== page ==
18. Following the suggestion on the above, that an online resources sharing platform could be created, questions were raised on who would be the subjects responsible for building the platform, adding and maintaining the content. The Host noted the potential collaboration the ICANNWiki could have with the IGF. It was said that the IGF Secretariat will communicate with the responsible person for the ICANNWiki and come back to the community with an input.   

19.  Participants continued with discussing the organization of the dedicated session to this subject at the upcoming annual IGF meeting. While the majority gave support for the session to be organized and focused on exchanging the best practices on the subject, the IGF-USA co-coordinator added that the IGF Newcomers and Youth Track could be a platform through what this session should be channeled. However, concerns were raised about this year’s organization of the Track, as the content of the major introductory/orientation session was not appropriate, and the ‘Knowledge-Café’ sessions did not have good attendance.

20. From the Youth IGF of the Netherlands, it was added that a session, as an informal opportunity for the youth to meet during the day 0 and day 1, should be created. It will serve for youth to meet each other, and to become aware of the programme structure and opportunities.

21. Some participants supported the suggestion for this session to serve as a place where various types of models on Youth engagement will be shared.

22. The Portugal IGF coordinator underlined that the youth engagement process has to actively include youth in development of related actions. In this context, the Youth IGF of the Netherlands member noted that the session formats need to allow for interactivity and active involvement of youth, avoiding to put them only in a listening-passive mode.

23. As final remarks, it was reminded by the IGF-USA co-coordinator that all suggested ways for improvements have to aim for an inclusive outreach toward all stakeholder groups and all regional groups.

24. It was agreed that the IGF Secretariat will develop an outline of concrete suggested activities, that will be subject for public commenting for four weeks, from the day the outline will be published.


25. The Host will summarize all raised points and send to the community via the NRIs mailing list and publish it on the IGF website.

26. The Host will develop an outline of all proposed activities where the consensus based view was achieved, and publish it on the IGF online platform for public commenting for four weeks.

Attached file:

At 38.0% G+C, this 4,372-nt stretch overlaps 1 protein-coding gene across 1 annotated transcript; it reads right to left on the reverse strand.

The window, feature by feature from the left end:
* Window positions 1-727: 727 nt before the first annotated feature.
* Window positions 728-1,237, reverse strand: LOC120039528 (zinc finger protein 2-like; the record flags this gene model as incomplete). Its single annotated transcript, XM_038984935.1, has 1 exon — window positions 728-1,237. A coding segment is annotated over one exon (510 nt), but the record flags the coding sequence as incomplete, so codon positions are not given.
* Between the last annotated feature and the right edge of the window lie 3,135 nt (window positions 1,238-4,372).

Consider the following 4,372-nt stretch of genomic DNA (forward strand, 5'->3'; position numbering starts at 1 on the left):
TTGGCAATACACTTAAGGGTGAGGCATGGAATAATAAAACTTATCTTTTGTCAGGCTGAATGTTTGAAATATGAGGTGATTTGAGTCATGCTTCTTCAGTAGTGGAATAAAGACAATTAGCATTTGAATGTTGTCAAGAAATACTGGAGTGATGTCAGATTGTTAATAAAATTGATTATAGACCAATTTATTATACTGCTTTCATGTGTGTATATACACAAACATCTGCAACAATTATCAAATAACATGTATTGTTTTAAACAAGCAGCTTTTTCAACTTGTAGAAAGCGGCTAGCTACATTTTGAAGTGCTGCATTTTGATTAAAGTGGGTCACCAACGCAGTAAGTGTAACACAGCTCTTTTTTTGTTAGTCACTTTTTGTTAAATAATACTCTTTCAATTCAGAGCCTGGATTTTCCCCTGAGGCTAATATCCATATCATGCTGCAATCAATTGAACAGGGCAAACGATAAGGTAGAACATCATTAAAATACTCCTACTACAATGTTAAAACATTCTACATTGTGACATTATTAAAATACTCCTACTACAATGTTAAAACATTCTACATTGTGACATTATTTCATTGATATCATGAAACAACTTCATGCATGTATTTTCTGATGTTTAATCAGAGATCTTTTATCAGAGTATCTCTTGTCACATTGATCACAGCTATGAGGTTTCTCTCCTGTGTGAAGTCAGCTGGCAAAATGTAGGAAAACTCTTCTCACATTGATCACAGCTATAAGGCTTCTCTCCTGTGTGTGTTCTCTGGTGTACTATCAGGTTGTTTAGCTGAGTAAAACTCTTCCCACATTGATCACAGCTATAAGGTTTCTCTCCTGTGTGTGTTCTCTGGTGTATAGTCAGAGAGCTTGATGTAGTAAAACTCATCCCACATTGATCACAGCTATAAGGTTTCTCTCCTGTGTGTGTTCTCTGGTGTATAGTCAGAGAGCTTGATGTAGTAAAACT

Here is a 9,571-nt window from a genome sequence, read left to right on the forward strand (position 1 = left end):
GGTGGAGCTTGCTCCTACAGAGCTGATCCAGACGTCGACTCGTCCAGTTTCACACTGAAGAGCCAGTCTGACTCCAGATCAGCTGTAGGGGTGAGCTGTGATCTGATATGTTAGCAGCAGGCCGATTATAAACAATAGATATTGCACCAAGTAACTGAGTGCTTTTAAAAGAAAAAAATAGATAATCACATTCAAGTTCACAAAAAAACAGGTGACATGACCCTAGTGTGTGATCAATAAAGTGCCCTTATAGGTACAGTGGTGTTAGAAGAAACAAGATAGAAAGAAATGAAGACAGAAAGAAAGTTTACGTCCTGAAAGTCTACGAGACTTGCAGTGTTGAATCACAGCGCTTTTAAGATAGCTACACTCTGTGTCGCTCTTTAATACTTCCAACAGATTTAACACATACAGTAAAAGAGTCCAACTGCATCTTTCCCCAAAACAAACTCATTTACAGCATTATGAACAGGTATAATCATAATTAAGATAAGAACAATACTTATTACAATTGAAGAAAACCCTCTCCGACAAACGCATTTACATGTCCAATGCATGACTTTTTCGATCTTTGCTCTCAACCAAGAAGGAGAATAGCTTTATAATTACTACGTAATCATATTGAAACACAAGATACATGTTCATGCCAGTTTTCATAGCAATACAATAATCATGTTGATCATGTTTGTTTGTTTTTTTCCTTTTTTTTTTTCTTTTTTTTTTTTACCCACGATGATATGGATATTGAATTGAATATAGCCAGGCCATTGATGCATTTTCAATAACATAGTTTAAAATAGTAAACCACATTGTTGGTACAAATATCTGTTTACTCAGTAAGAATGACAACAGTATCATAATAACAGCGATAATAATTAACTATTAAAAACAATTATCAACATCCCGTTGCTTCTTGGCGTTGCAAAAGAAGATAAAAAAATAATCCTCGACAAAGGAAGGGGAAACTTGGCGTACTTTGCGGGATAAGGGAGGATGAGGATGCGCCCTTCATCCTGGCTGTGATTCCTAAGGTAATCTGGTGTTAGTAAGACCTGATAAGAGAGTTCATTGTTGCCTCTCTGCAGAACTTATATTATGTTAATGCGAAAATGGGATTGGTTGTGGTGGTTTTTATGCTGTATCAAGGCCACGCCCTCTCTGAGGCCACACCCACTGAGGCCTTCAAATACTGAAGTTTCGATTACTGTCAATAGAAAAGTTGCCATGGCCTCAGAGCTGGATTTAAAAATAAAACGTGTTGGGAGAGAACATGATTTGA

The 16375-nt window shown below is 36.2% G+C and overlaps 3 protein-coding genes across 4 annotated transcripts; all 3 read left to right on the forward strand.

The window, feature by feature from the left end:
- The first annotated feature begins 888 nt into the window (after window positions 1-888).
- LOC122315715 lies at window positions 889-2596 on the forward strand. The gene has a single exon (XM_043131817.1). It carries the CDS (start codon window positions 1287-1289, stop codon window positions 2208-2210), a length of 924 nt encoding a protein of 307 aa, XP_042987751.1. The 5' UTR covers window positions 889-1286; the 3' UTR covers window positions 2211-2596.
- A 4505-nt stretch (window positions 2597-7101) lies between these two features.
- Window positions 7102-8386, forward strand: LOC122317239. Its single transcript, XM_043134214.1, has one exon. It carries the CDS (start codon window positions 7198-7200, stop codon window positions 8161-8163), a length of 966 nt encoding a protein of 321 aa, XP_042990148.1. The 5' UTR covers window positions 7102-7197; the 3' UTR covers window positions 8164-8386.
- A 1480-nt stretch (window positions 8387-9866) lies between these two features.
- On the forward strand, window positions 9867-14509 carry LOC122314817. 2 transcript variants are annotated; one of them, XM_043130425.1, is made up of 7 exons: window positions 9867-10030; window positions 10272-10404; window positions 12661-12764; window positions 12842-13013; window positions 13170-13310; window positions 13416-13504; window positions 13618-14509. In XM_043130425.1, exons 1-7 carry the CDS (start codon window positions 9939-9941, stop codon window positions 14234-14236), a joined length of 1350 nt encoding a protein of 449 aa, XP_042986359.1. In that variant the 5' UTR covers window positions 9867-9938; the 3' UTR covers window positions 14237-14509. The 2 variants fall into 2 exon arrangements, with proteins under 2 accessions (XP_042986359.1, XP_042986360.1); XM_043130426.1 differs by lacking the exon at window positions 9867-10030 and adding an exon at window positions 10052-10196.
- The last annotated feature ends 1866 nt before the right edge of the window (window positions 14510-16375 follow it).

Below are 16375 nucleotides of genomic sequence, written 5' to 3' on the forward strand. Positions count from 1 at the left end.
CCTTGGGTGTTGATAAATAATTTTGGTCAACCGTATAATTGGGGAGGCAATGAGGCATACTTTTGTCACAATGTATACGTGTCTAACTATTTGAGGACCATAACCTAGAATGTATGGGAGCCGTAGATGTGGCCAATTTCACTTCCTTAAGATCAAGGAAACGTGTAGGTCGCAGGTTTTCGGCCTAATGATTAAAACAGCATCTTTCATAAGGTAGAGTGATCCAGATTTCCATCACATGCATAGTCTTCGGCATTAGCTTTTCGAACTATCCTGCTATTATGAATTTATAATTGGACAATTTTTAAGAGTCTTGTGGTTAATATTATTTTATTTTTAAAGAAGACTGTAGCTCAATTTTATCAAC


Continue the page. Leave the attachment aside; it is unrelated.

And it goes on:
27. In case of any questions regarding this report, please contact the IGF Secretariat’s NRIs Focal Point at: [email protected]



Meeting Agenda

1. Suggestion 1: Developing content materials

2. Suggestion 2: Facilitating coordination activities with other stakeholders

3. Suggestion 3: More information on who is attending the IGF

4. Suggestion 4: Mentorship programme

5. Suggestion 5: Dedicated session on the topic at the 13th IGF

6. Suggestion 6: NRIs network concept on the topic

7. AoB



List of meeting participants (in alphabetical order):

1. Adisa Bolutife, Digital Grassrots

2. Almudena Fernandez, IGF Spain

3. Ana Baptista, Portugal IGF

4. Anja Gengo, IGF Secretariat

5. Auke Pals, The Netherlands Youth IGF

6. Bolutife  Adisa, Digital Grassroots, Nigeria

7. Concettina Cassa, Italy IGF, MAG member

8. David Ng, China Youth IGF

9. Esther Mwema, Digital Grassroots, Zambia

10. Israel Rosas, Youth Coalition on Internet Governance (YCIG)

11. Joy Ndungu, Digital Grassroots, Kenya

12. Katie Watson, Internet Society, USA

13. Marilyn Cade, IGF-USA

14. Michael Oghia, Youth Coalition on Internet Governance (YCIG)

15. Michel LINZE CAPDA, Central African IGF

16. Narine Khachatryan, Armenia

17. Noha Abdel Baky, Digital Grassroots, Egypt

18. Obed Sindy, Internet Society, Haïti

19. Oksana Prykhodko, Ukraine IGF

20. Peterking Quaye, Youth IGF Movement

21. Sam Kong,, China

22. Uffa Modey, Eko-Konnect Research and Education Initiative, Nigeria

23. Yannis Li, APrIGF

24. Yuliya Morenets, Youth IGF Movement



List of shared documents

• ABC Guide to the IGF:

• Gobernanza de Internet bit a bit: